I double that! There is a lot of learning about oneself in the preparation of a piece: the development of an idea and its translation to movement and the back and forth between concept and movement. As mentioned, you explored seems related to the life plants and the interaction between humanity and technology. When did you first become aware of the environmental challenges and how does it reflect in your life and art?
It started with my feet. I was frequently spraining my ankles, while walking on the streets (not when I was training). I started questioning why, researching, and then Marlo Fisken mentioned barefoot wear. It took me a while but I got rid of all my “normal” footwear and now I only use barefoot wear, and guess what? No more sprained ankles.
It is hard not to be affected by the environment because we’re always exposed to it but there’s definitely options out there to avoid being “badly” shaped to it.
Is there an environmental issue that you care about the most? Why so?
Global warming and lack of water (because there’s no life without water!).
Whose work has influenced and inspired you?
On a personal level:
Maria Isabel Silva (my mother) for her bravery, and for teaching me how to be a hard worker.
On a professional level:
Jorge Barja (gymnast coach) for teaching me to believe in myself.
Marlo Fisken (movement educator and pole dancer) for her integrity, and constant share of knowledge.
What are your current book recommendations?
. Move Your DNA, from Katy Bowman.
Quotes from the book: “Our unquenchable desire to be comfortable has debilitated us. Ironic, as there is nothing comfortable about being debilitated.” “Perhaps the only way out of our poor physical state, created by our culture of convenience, is a return to the behaviors of our ancestors.”
. Zen Mind, Beginner's Mind: Informal Talks on Zen Meditation and Practice, from Shunryu Suzuki.
From the book: "In the beginner's mind there are many possibilities, but in the expert's there are few."
This first quote from Move your DNA is right on, wow! Food for thoughts.
What is one thing that you wish someone had told you/taught you a long time ago?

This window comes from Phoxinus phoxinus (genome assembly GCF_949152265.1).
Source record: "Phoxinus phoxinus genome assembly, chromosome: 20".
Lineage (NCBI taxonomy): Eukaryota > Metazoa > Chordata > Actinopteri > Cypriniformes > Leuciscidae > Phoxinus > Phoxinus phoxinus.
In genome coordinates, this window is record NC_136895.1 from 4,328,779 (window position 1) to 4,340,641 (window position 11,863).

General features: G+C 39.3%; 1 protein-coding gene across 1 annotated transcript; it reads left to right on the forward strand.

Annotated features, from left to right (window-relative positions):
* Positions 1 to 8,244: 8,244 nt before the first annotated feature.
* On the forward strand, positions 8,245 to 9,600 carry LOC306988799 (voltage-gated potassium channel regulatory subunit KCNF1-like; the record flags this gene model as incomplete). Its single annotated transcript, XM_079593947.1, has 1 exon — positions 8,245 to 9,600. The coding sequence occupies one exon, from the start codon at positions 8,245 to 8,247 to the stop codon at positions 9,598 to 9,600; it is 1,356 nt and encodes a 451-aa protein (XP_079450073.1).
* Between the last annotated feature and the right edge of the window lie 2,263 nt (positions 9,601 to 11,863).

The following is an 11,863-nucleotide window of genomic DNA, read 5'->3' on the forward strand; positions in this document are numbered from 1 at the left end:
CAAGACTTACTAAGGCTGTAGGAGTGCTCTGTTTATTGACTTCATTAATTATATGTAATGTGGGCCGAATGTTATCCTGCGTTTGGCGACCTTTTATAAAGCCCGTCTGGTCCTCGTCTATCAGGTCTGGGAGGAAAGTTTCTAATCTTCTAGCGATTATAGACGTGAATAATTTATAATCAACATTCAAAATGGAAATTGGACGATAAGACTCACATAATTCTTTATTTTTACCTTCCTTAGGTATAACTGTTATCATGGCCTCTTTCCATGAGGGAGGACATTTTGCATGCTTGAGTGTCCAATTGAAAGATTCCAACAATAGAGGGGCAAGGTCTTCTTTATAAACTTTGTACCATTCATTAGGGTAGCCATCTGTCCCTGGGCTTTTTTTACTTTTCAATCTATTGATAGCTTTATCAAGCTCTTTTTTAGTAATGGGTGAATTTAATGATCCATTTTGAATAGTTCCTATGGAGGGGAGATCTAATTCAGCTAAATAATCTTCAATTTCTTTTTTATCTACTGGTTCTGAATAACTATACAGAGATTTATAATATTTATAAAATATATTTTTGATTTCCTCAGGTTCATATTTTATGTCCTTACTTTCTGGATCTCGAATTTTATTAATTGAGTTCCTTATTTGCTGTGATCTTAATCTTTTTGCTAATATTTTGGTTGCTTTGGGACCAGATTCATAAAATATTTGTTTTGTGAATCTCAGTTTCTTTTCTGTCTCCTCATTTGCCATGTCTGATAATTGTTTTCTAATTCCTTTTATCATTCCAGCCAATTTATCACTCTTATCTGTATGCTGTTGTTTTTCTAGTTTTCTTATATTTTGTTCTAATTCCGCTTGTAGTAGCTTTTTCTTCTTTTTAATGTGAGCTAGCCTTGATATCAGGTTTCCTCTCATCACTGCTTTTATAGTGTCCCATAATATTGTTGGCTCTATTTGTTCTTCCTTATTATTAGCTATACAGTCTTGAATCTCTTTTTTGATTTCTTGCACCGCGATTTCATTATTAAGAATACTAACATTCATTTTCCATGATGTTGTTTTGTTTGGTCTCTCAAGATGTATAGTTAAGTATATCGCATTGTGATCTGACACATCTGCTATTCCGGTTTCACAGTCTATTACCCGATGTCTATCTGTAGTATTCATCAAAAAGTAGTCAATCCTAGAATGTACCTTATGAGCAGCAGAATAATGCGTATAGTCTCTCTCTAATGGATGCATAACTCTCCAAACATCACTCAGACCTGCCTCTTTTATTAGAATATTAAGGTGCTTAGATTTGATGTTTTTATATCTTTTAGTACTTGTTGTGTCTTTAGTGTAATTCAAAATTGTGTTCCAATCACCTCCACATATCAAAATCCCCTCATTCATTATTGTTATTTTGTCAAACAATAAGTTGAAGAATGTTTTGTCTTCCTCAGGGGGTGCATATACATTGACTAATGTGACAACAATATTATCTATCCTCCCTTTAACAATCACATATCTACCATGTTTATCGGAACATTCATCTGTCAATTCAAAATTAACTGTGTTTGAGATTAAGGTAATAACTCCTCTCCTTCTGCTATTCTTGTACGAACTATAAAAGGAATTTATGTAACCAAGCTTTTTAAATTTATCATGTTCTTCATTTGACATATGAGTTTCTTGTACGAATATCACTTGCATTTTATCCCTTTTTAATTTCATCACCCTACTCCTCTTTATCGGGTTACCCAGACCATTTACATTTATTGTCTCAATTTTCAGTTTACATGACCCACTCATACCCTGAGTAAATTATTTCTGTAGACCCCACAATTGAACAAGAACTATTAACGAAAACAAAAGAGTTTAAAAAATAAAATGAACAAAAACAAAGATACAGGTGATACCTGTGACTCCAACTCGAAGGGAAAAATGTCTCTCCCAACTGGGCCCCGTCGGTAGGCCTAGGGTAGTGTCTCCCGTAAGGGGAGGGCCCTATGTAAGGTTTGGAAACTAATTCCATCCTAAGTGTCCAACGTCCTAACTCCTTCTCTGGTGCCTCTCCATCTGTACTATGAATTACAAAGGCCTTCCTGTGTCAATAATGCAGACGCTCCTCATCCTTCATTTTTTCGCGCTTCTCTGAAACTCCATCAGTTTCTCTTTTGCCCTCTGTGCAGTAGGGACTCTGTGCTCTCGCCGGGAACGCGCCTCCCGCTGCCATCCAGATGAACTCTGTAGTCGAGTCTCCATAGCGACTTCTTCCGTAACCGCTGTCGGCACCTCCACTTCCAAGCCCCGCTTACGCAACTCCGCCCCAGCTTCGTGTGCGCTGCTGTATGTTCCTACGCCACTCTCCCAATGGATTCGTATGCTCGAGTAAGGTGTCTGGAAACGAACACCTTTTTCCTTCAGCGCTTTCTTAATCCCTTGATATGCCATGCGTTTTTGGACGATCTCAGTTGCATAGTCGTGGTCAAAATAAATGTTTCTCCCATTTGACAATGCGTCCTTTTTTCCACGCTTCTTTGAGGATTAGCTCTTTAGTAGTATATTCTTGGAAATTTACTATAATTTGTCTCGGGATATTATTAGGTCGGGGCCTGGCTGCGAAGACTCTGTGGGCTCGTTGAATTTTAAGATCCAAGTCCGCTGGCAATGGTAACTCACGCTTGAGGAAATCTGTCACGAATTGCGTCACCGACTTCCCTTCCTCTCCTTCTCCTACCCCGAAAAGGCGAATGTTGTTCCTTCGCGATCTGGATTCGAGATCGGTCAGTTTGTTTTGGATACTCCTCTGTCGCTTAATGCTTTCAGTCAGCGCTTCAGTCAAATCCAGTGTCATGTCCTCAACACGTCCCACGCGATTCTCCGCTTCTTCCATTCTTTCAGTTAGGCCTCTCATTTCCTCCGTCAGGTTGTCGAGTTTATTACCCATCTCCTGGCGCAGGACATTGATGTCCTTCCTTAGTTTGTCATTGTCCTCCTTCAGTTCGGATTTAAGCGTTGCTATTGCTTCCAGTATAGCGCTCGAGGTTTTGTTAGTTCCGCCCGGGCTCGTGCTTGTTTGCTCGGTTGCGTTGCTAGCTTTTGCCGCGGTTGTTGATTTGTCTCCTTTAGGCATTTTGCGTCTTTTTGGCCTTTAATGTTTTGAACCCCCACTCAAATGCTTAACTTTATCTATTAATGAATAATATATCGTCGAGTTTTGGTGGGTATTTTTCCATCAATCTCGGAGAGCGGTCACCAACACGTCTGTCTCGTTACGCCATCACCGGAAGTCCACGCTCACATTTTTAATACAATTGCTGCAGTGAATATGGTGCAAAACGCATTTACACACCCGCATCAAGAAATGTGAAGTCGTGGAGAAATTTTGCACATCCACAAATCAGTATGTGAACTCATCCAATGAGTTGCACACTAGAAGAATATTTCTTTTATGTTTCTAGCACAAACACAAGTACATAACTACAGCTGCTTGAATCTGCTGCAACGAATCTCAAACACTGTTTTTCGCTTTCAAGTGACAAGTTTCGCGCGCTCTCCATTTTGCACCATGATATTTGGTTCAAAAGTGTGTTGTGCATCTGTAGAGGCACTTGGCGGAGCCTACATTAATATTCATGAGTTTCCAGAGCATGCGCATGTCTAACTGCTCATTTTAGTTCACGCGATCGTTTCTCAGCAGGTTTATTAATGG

Prioritize yourself, Joana.
What’s next for you?
Nurturing my “baby” (the studio);
Competing with Exotic Paradise Championship in Barcelona (October 30th, @exoticparadisepole);
Spending even more time in nature, with my dog.
“The constant looking outside of ourselves can keep us from knowing when we hit the target.” - from the book It Didn’t Start With You by Mark Wolynn.
Great reminder! Thank you Joana for sharing your pole journey, and wisdom! Have a great time at the competition!
*As mentioned in our recent interview of pole dancer Cami Camomille, Pole Theatre is a unique pole dance competition where competitors can enter one of the four categories: Pole Art, Pole Comedy, Pole Drama and Pole Classique. Competitors are encouraged to captivate the audience by telling a story on stage and creating unique and inspiring performances.
Born in 1981 in Lisbon, Portugal, Joana Silva started her athletic career at a young age practicing acrobatic gymnastic. From 1994 to 2000 she was a federated gymnast from the “Portuguese Federation of Trampoline and Acrobatic Sports”, becoming many times national champion in different categories. She was also a gymnast from the National Team, participating in European and World Championships. By the year 2000 Joana stopped competing as an acrobatic gymnast and started dancing. From 2001 to 2007 she danced street dance, such as hip hop, house dance, new style, breakdance, etc., and took classes/workshops in Portugal, London and Los Angeles. Breakdance was what she loved the most, participating in several shows, competitions/battles. In 2007 Joana took her first pole dance class. Automatically she was dazzled with this dance and never stopped since then. In 2012 she founded and organized the 1st edition of the “National Pole Dance Show” (Portugal) entitle “Pole Dance is…” which united all national pole dancers/schools with the aim of promoting and developing pole dance in Portugal. This was followed by 2nd and 3rd editions. In 2012 Joana was the first Portuguese pole dancer who participated in an international pole dance competition – “The Art of Pole Dance” (Slovenia) – where she ranked 3rd.
Joana teaches pole dance since 2008 in Lisbon (Portugal) and internationally. She developed the first Portuguese Pole Dance Instructor Course. Joana also took a degree in Physical Therapy (2002-2004) and studied Osteopathy.
Instagram: @i.am.joana.da.silva & @imo_studio
Facebook: Joana Silva